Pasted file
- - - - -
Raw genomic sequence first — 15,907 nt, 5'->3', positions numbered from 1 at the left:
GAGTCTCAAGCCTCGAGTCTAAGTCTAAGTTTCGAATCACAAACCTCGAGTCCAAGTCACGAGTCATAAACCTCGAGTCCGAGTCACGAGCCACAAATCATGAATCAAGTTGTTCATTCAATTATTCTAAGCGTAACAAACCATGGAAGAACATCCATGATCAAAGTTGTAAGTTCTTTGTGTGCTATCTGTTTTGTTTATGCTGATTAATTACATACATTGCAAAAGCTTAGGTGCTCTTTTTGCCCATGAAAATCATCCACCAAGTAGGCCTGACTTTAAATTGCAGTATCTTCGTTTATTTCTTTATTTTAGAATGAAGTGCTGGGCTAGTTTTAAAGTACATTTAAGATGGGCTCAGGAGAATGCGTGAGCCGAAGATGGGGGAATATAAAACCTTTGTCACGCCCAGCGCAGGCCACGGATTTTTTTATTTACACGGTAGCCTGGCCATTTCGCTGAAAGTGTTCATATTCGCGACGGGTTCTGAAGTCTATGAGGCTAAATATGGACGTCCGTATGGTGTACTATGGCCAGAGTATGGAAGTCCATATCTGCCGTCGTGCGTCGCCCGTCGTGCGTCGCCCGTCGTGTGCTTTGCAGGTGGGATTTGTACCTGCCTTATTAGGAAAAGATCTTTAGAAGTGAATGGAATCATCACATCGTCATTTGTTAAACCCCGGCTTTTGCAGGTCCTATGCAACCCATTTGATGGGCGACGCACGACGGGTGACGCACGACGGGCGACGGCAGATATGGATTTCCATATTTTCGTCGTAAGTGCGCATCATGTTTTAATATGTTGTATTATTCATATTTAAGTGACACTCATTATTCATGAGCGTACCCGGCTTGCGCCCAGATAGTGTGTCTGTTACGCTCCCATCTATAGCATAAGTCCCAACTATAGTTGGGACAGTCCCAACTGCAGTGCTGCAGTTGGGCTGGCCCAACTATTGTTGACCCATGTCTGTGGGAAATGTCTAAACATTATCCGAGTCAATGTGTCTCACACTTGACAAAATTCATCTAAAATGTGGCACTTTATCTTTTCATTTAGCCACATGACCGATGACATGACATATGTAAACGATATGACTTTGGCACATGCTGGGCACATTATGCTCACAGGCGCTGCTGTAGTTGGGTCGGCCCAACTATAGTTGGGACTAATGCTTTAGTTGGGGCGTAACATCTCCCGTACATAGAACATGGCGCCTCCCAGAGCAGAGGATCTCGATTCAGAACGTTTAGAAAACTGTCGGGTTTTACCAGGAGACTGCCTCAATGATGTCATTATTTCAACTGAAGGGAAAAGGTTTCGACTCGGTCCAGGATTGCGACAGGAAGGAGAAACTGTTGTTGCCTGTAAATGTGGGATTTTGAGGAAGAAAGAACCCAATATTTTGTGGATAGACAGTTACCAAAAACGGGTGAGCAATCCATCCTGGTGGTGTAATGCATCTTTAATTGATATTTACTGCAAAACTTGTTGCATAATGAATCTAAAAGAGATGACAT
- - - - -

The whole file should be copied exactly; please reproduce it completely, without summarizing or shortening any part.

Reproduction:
Raw genomic sequence first — 15,907 nt, 5'->3', positions numbered from 1 at the left:
GAGTCTCAAGCCTCGAGTCTAAGTCTAAGTTTCGAATCACAAACCTCGAGTCCAAGTCACGAGTCATAAACCTCGAGTCCGAGTCACGAGCCACAAATCATGAATCAAGTTGTTCATTCAATTATTCTAAGCGTAACAAACCATGGAAGAACATCCATGATCAAAGTTGTAAGTTCTTTGTGTGCTATCTGTTTTGTTTATGCTGATTAATTACATACATTGCAAAAGCTTAGGTGCTCTTTTTGCCCATGAAAATCATCCACCAAGTAGGCCTGACTTTAAATTGCAGTATCTTCGTTTATTTCTTTATTTTAGAATGAAGTGCTGGGCTAGTTTTAAAGTACATTTAAGATGGGCTCAGGAGAATGCGTGAGCCGAAGATGGGGGAATATAAAACCTTTGTCACGCCCAGCGCAGGCCACGGATTTTTTTATTTACACGGTAGCCTGGCCATTTCGCTGAAAGTGTTCATATTCGCGACGGGTTCTGAAGTCTATGAGGCTAAATATGGACGTCCGTATGGTGTACTATGGCCAGAGTATGGAAGTCCATATCTGCCGTCGTGCGTCGCCCGTCGTGCGTCGCCCGTCGTGTGCTTTGCAGGTGGGATTTGTACCTGCCTTATTAGGAAAAGATCTTTAGAAGTGAATGGAATCATCACATCGTCATTTGTTAAACCCCGGCTTTTGCAGGTCCTATGCAACCCATTTGATGGGCGACGCACGACGGGTGACGCACGACGGGCGACGGCAGATATGGATTTCCATATTTTCGTCGTAAGTGCGCATCATGTTTTAATATGTTGTATTATTCATATTTAAGTGACACTCATTATTCATGAGCGTACCCGGCTTGCGCCCAGATAGTGTGTCTGTTACGCTCCCATCTATAGCATAAGTCCCAACTATAGTTGGGACAGTCCCAACTGCAGTGCTGCAGTTGGGCTGGCCCAACTATTGTTGACCCATGTCTGTGGGAAATGTCTAAACATTATCCGAGTCAATGTGTCTCACACTTGACAAAATTCATCTAAAATGTGGCACTTTATCTTTTCATTTAGCCACATGACCGATGACATGACATATGTAAACGATATGACTTTGGCACATGCTGGGCACATTATGCTCACAGGCGCTGCTGTAGTTGGGTCGGCCCAACTATAGTTGGGACTAATGCTTTAGTTGGGGCGTAACATCTCCCGTACATAGAACATGGCGCCTCCCAGAGCAGAGGATCTCGATTCAGAACGTTTAGAAAACTGTCGGGTTTTACCAGGAGACTGCCTCAATGATGTCATTATTTCAACTGAAGGGAAAAGGTTTCGACTCGGTCCAGGATTGCGACAGGAAGGAGAAACTGTTGTTGCCTGTAAATGTGGGATTTTGAGGAAGAAAGAACCCAATATTTTGTGGATAGACAGTTACCAAAAACGGGTGAGCAATCCATCCTGGTGGTGTAATGCATCTTTAATTGATATTTACTGCAAAACTTGTTGCATAATGAATCTAAAAGAGATGACAT